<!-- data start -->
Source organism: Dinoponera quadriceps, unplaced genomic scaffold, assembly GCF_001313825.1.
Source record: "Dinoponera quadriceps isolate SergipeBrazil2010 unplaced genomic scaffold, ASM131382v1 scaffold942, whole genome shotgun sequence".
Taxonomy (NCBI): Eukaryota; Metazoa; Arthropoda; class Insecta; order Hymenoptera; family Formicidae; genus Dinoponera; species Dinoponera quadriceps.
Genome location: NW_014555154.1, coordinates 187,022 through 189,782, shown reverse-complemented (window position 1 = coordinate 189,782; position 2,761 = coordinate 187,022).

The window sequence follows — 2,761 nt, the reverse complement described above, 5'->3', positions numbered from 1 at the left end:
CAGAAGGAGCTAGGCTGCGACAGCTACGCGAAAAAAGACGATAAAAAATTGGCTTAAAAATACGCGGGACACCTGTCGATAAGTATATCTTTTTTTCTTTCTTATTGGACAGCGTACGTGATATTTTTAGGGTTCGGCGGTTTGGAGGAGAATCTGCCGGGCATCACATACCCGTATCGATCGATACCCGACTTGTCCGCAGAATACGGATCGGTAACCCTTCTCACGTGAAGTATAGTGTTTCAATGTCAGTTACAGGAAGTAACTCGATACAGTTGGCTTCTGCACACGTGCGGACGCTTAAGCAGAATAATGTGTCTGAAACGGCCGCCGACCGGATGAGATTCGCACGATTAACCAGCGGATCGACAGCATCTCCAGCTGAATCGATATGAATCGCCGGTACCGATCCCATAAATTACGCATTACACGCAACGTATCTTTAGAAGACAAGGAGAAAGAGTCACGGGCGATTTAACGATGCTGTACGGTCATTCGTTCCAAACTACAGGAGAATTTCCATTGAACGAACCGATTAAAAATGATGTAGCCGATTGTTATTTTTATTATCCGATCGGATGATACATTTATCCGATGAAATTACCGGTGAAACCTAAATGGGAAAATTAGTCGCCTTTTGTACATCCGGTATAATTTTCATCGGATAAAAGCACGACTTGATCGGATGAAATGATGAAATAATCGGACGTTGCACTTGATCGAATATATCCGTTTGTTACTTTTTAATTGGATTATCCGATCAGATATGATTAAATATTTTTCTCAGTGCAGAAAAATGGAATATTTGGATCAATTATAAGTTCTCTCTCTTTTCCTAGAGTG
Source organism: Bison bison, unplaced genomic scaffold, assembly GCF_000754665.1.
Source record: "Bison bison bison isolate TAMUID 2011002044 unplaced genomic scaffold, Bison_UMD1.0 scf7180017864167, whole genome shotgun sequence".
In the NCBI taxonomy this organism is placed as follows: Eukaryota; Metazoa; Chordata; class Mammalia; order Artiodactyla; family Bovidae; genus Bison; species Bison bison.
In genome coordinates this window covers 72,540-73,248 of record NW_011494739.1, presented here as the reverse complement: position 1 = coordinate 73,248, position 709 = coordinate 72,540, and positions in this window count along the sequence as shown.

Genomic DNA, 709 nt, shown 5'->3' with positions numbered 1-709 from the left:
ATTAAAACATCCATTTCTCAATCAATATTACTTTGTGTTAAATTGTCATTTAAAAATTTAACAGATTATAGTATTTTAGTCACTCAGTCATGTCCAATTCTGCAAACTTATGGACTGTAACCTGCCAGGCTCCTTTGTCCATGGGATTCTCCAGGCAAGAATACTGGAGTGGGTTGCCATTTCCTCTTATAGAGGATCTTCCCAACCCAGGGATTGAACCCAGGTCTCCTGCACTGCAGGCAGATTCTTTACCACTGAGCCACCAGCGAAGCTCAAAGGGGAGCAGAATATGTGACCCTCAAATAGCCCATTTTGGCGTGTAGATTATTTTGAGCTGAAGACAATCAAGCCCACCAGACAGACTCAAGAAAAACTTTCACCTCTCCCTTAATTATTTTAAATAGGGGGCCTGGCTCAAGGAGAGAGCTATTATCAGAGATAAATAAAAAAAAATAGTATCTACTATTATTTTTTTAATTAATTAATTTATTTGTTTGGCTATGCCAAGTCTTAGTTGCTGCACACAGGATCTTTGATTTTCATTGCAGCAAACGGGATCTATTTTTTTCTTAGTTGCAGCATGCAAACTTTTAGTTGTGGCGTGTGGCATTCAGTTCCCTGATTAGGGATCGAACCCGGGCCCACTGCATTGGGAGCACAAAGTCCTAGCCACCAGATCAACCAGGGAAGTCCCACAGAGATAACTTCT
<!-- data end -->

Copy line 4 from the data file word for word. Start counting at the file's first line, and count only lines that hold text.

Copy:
Genome location: NW_014555154.1, coordinates 187,022 through 189,782, shown reverse-complemented (window position 1 = coordinate 189,782; position 2,761 = coordinate 187,022).